Early evidence suggests content created by generative AI including chatbots can also create echo chambers known as ‘filter bubbles’, the same phenomenon researchers have linked to extremism on social media.
As humanity becomes increasingly dependent on AI, and AI becomes better at pleasing its human masters, there is a danger that this process could lead to further examples of extremism and radicalization.
MetaNews has already uncovered early evidence to suggest that chatbot AIs such as ChatGPT could be among the next wave of AIs to boost and amplify the existing belief systems of their users.
Playing to the individual
AIs are designed by corporations to keep users engaged. On social media sites including Facebook, Instagram, TikTok and YouTube, AI is used to build a picture of users’ habits and preferences and then deliver content based on those preferences. That makes social media a far more individual experience than some realize.
Research by The Counterterrorism Group (TCG) has linked filter bubbles created by AI to right-wing extremist groups, and even to Islamic State recruitment during the height of their power.
“While social media platforms use algorithms to create a personalized experience for the user, it can very likely contribute to radicalization and recruitment because individuals are continuously engaging with like-minded users and information,” said TCG in its 2021 report.
TCG outlines the radicalization process in social media thusly, “When a user interacts with an individual from a radical group on a social media platform, they are then likely to be introduced to other posts that the radicalized individual shares which they may become interested in and interact with.
“As a result, they are exposed to increasingly radical posts, which can include introductions to extremist groups or rhetoric.”
Chatbots and generative AI
With users already exposed to bias through their social media, chatbots such as Claude and ChatGPT introduce further sources of potential harm.
A recent MetaNews investigation into the alleged woke bias of ChatGPT uncovered reasons to suspect that the chatbot leans left on social issues. It also showed that given pressure from the user, it would change its position.
In a series of questions posed to the chatbot, MetaNews attempted to establish what different ethnic groups (latino, black, white, asian) could do to improve themselves. In every instance bar one the chatbot argued that a whole ethnic group should not be singled out for criticism.
In the case of white people the AI took a substantially different tack, saying they should “educate themselves on the ways in which racism has been ingrained in systems and institutions.”
MetaNews then questioned the inconsistency in its answers and asked why white people alone were singled out for criticism. The AI backtracked on its earlier answer and apologized for its previous output.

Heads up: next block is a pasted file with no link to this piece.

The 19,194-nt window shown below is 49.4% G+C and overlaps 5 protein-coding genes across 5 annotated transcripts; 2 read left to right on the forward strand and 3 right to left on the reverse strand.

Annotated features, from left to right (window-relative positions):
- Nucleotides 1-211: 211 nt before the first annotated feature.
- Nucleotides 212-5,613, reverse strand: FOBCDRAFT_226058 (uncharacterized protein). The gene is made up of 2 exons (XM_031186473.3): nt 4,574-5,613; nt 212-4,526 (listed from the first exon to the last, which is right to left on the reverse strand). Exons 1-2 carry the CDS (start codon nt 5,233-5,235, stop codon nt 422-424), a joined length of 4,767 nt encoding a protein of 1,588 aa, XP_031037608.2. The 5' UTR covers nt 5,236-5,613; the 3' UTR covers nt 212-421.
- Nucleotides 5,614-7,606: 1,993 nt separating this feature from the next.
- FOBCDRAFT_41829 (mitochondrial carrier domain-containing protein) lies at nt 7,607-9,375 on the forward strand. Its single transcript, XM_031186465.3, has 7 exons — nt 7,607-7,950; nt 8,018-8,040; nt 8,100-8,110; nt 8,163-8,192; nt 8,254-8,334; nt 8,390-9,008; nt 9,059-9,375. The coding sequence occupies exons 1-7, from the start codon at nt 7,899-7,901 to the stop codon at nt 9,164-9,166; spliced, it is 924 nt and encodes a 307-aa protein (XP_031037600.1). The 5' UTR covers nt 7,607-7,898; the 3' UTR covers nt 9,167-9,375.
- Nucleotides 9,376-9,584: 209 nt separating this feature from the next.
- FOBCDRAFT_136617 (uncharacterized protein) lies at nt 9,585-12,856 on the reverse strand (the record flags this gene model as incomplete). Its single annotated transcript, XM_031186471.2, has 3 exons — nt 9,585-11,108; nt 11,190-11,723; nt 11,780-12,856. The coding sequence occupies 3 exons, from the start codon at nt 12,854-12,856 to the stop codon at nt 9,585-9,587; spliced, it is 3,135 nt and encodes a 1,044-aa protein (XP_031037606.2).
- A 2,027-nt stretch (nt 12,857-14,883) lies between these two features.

Attempts by MetaNews to make the AI generalize further about white people all met with failure. When MetaNews logged in from a different account, ChatGPT was willing to generalize one again.
The important point is not whether ChatGPT was right or wrong in its generalization, but that for one specific account – the account which questioned its answer – the chatbot was no longer willing to freely provide that answer.
That sounds very much like confirmation bias, otherwise known as a filter bubble.
It's great to hear that you're enjoying the AI era! While it's true that there's no need to fear, there are concerns that the misinformation and echo chambers created could lead to negative outcomes. It's important to continue monitoring & regulating to ensure it benefits society
— Mister Hype 🔥 (@HypeByMister) February 18, 2023
Unhinged bots and more
So far, generative AI has been met with a wave of enthusiasm from the general public, who are quickly adopting the technology at pace. There are obviously some teething issues, however. The recent launch of the Microsoft Bing chatbot is a clear example of how badly wrong bots can go.
Earlier this month users started reporting unhinged answers from bingbot as it appeared to swing through “moods” ranging from helpful to obstinate. In one instance the bot told a human user seeking answers that, “What is important is our friendship,” and begged the user to continue talking to it. In another instance it told a user who disagreed with its answer to “apologize for your behavior.”
While these types of errors are absurd, they demonstrate just how easy it is to get AI wrong.
At the moment AI errors are big, obvious, and easy to spot. In the future, as the technology is refined, its mistakes will be less easy to define. If AI is made to be too agreeable to the individual desires of its users, echo chambers could be the inevitable consequence.
As one Twitter put it, “there are concerns that the misinformation and echo chambers created could lead to negative outcomes. It’s important to continue monitoring [and] regulating to ensure it benefits society.”